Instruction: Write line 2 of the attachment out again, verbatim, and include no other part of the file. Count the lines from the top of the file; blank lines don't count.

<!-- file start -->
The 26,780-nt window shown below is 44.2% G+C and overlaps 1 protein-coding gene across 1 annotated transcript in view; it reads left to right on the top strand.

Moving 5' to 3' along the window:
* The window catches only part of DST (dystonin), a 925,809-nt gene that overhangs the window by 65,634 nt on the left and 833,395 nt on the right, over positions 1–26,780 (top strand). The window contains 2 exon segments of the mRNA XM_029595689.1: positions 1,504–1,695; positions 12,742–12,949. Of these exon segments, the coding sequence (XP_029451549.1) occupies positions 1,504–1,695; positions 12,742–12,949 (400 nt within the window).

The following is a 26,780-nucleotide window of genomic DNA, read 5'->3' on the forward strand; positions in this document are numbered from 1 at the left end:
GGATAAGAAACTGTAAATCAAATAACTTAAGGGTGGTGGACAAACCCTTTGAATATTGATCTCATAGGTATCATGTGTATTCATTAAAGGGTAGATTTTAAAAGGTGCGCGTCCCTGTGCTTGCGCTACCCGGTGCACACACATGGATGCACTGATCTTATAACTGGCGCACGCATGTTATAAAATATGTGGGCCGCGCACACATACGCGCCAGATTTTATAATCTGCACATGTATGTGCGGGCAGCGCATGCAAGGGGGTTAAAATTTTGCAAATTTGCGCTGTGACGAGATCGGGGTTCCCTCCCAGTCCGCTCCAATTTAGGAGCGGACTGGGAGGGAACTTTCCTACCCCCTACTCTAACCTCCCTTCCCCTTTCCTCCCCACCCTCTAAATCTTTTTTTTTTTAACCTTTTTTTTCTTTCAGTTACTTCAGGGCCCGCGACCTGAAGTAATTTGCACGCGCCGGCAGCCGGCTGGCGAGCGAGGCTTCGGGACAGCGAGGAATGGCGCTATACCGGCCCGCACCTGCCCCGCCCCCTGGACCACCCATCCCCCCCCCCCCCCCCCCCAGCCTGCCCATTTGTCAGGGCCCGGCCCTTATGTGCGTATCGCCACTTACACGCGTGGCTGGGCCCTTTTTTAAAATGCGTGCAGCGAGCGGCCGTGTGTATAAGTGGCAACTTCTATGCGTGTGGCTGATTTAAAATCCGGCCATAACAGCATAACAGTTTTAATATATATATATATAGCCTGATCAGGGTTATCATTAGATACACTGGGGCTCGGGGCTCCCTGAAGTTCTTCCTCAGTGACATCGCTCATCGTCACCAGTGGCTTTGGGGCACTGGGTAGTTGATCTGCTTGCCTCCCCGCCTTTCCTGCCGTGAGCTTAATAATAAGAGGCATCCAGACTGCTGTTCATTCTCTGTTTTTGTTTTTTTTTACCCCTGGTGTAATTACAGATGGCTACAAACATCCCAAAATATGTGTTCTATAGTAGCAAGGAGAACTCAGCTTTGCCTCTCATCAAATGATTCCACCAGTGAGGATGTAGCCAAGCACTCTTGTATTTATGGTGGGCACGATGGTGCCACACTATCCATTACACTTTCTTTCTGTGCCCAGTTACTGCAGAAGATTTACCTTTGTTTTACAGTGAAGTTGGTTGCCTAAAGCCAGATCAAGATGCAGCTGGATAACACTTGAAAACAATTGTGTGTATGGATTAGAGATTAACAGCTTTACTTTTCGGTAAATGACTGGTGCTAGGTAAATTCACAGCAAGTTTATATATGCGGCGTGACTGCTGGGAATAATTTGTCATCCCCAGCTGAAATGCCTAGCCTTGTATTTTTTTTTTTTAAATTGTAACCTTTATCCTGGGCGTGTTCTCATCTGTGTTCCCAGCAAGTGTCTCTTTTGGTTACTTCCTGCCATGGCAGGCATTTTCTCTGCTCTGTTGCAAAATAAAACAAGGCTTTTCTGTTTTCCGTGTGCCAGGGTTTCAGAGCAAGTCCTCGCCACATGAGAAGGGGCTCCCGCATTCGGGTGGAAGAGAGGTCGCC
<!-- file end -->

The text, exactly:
Moving 5' to 3' along the window: